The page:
A veritable horde of sources exist that proclaim the unique ways in which the Blockchain is already adding to supply chains and their capabilities.
Today, Coindesk published an article that claims the global consultancy KPMG disputes this case.
In other words, KPMG has now publicly stated that current implementations of the Blockchain for supply chain do little other than allow companies to “track and trace,” in a more transparent manner.
Therefore, if this is taken as true, the overall media’s representation of the Blockchain in this area has been grossly over-exaggerated.
In response to this suggested gap in Blockchain utility, they have significantly changed the focus of their existing Blockchain R&D arm. In a precise sense, this means that they have moved from financial technology related research to research in the niche of global customs and trade.
As we all know, every process that involves entering or leaving an individual nation with any product involves multiple government agencies. With only this in mind, we could then ask: how does an inherently decentralized technology fit into such a picture?
Now, KPMG appears to believe that the answer is to offer these agencies private Blockchains, which are a technological option that has come under fire, as of late.
One chief way this is developing is that the private Blockchains that banks have are being questioned, due to how they seem to be fragmenting the Blockchain space even more.
If you are not quite clear on what this refers to, the general argument here is that with more private Blockchains in one industry, comes less knowledge of that industry’s ecosystem. This is said to be because customers as well as suppliers are split into Blockchains based on the specific company they are trying to interact with, instead of being able to do business with multiple companies at once.
While we are on the subject, as we have mentioned before, a Blockchain is supposed to be centralized, if it is truly built with Satoshi’s original goals in mind. In other words, Blockchain that is owned and kept private by one company is not truly a Blockchain, if you take this into consideration.
Even so, KPMG appears determined to push on forward. According to the previously mentioned Coindesk article on the subject, earlier this year they began looking at how the Blockchain could change the specific area of tax and tariff work, related to global trade.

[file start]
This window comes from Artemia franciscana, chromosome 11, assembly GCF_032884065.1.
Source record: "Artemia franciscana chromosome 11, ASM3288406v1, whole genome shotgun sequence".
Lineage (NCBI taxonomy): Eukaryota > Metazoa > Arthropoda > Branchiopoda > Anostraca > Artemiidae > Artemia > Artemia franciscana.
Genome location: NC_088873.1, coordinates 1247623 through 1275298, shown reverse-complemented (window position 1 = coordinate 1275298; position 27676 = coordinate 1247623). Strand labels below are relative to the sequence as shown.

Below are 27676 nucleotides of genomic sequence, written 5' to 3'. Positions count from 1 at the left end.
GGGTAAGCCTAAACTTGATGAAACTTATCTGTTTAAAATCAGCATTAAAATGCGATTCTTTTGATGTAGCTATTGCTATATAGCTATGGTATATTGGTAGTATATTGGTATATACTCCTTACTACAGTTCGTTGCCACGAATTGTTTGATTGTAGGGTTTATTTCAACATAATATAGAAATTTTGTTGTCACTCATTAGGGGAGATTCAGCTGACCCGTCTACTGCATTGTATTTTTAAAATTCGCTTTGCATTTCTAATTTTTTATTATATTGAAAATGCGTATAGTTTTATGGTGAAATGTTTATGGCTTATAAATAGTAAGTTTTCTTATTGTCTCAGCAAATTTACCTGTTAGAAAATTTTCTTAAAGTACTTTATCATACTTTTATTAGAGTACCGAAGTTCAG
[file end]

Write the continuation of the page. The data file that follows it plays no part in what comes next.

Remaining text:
Their first implementation of the Blockchain in these specific areas, ended up being involving it in what is called “a simple parts provenance exercise,” for a single aerospace part. Such an exercise, however, is not as easy as it may seem at face value. KPMG apparently told Coindesk that the whole process involved thousands of pieces to make the single part, which had to be procured from around 20 different sites.
Because this is true, we can actually begin to see how the Blockchain might be useful in solving such a problem, beyond tracking all of these components. For KPMG, the answer seems to lies in cutting the human element out of processes like duty drawbacks, for the most part.
In the context of the United States, a duty drawback is a situation in which by law, 99% of the payments made on goods imported into the country can be refunded, if they are then next, exported. According to KPMG, this process also applies in European countries in a similar fashion, though in both cases, it appears to be quite complicated.
First, they include just about every fee that is collected when goods are brought into a country.
Next, the terms of duty drawbacks do not seem to always include a 99% refund. In the situation described with this particular aerospace component, the true terms of these refunds may be said to change based on the countries from which its parts seem to have originated.
Because of all of this, one can quickly realize that if this entire situation was automated, every involved party would save a lot of time and money. As KPMG’s research develops, the key may be understood as whether or not they can quantify these factors for interested agencies. In addition to this, it will be interesting to see whether they can achieve any government buy-in.
By: BGN Editorial Staff